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Video transcript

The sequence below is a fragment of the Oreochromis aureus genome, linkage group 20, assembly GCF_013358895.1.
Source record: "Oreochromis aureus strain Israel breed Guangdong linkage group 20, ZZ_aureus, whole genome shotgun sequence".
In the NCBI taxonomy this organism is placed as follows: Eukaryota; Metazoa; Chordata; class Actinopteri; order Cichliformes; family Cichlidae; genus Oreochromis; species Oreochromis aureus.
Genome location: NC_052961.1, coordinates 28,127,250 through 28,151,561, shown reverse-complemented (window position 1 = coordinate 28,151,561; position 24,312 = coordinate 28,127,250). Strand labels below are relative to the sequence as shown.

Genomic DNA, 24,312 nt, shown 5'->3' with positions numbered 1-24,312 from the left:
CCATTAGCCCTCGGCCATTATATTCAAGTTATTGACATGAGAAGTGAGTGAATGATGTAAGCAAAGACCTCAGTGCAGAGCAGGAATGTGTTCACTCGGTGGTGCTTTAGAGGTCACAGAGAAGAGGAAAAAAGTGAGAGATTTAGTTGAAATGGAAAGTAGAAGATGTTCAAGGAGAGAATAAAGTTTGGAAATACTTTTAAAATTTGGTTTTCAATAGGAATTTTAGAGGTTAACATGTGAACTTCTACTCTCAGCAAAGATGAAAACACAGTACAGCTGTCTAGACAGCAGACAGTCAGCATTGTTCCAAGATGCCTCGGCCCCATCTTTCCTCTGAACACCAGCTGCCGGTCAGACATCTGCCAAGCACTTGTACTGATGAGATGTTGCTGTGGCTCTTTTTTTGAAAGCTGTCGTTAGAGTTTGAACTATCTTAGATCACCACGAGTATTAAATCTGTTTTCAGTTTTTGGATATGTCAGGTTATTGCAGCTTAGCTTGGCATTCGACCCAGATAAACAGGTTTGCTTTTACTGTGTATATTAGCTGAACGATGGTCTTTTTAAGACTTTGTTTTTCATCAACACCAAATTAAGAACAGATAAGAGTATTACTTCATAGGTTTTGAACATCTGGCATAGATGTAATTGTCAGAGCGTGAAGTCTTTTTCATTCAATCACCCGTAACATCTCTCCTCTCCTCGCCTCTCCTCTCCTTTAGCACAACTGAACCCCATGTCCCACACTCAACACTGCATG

(jazzy piano music) - [Steven] I'm sitting in Lisa Ackerman's office in the World Monuments Fund in New York City, but we're here to talk about the city of Venice. - [Lisa] World Monuments Fund was founded by a man named Colonel James Gray. One year after the organization was founded, the floods of 1966 happened, and because he was living in the Veneto region, he just fell in with a group of people who became concerned about the fate of Venice in the wake of these terrible floods. And Venice has been of concern to WMF for its entire 52-year history. - [Steven] And it has done so much. - [Lisa] It was the first time in the media age we saw a worldwide calamity. - [Steven] And one that had affected a cultural treasure that is universally understood to express the brilliance of the late Gothic, of the Renaissance. - [Lisa] Venice was already a great tourism city in the 19th century, and I think in those post war years of growing international tourism, Venice was one of those beacons. So it really tugged at people's heartstrings, to see the kind of devastation in Venice, and also the very dramatic photos of St. Mark's Square looking practically like a lake. And so, it really set whole new standards for dealing with conservation efforts in the wake of disaster. - [Steven] And these were environmental concerns that have not ebbed, where the threat remains. And so we have a number of different phenomena that are exacerbating the situation. We have a subsidence of land. Venice itself has sunk about 10 inches. And at the same time, we have rising sea levels. We also have the natural phenomena of Venice being sort of an end point for the Adriatic, and so when the prevailing winds are coming in from the southeast, for example, and if those winds are sustained, large amounts of water are pushed into the lagoon. - [Lisa] When the city was built in the Middle Ages, and then built upon even more in the Renaissance and Baroque periods, while they understood building technology, and they knew they were building on islands and marshlands, nonetheless, now that hundreds of years have gone by with these buildings, it has an effect, and that's the sinking. The rising sea level that we're experiencing around the world affects Venice as well. But we've also contributed in ways that are not necessarily avoidable, because places modernize, so you go from oar-driven boats to mechanized boats, and that has an impact. In the beginning, it's a kind of gentle impact, because the mechanization is not very forceful. There's the vaporetto, which are the water buses, which have also been around for decades, and relatively gentle on the system, but they create a wake as well, and that's also been written about over time. How many vaporetto can you have on the water without causing damage to the buildings? And then, the reality of the good and the bad of tourism. Everybody should enjoy Venice if they have that chance. The difference today is typical cruise tourism ships carry anywhere from 7,000 to 10,000 people each. So, just the scale of tourism is very different. - [Steven] There's no question that people should go to culturally rich places. Venice is a spectacular destination for very good reason. But there is an undeniable shock when you see the enormous wall of a cruise ship against a Medieval building. - [Lisa] One of the things we should do in Venice, and elsewhere, is encourage people to get off the beaten path. - [Steven] To get past San Marco. - [Lisa] Exactly. Just because a guidebook says these are the three best places to visit in the city doesn't mean there aren't equally spectacular places. - [Steven] But there's also other benefits. If people travel farther afield, they will contribute to the local economy in ways that are off the much more trodden routes. - [Lisa] We have the feeling that cruise tourism is bringing a lot of economic benefits to the host city, and often, that benefit is actually very limited. - [Steven] But Venice is grappling with the issues that it confronts. One of the best examples is a project that's called Mose, which is Italian for Moses, and I think the conceit is that it parts the waters like Moses parted the waters. It's a seawall that can rise up 10 feet, and protect the lagoon from storm waters. And it's just being finished now. It's a massive project, and it looks to be very successful. - [Lisa] Through the '80s and 1990s, as these high-water days grew in frequency, there was a recognition that something needed to be done. And there are probably as many people who criticize the Mose Project as praise it. To make this work effectively, you also have to make sure you're not continuing to increase the water volume in the city. You have to make sure that if canals are dredged, there's a good reason to do it. So, the best planning means you're coordinating efforts with a lot of other agencies in the city and regional governments. - [Steven] And this includes shoring up the natural ecosystems, the mudflats, the salt marshes, the natural environment that helps to insulate the city from storms. And I find it interesting that other cities around the world that are fearing flooding, for instance, right here in Manhattan, where Lower Manhattan is at risk, have looked at the Mose Project as one alternative. - [Lisa] Historic cities on the water face similar issues, and when you look at Hurricane Katrina in New Orleans, and Hurricane Sandy here in New York, the constant issues in Venice, in Ayutthaya in Thailand, so this is a worldwide problem, and the best defense is actually learning how other people are addressing the problems. I was very entertained by an article a few days ago, that said, the things scientists are looking at now are Roman sea walls in the Mediterranean that are 2,000 years old, and are still intact. So, maybe, because Venice is a very old city, its best chance of survival is digging back into what the Medieval community of Venice did to combat the water. (jazzy piano music)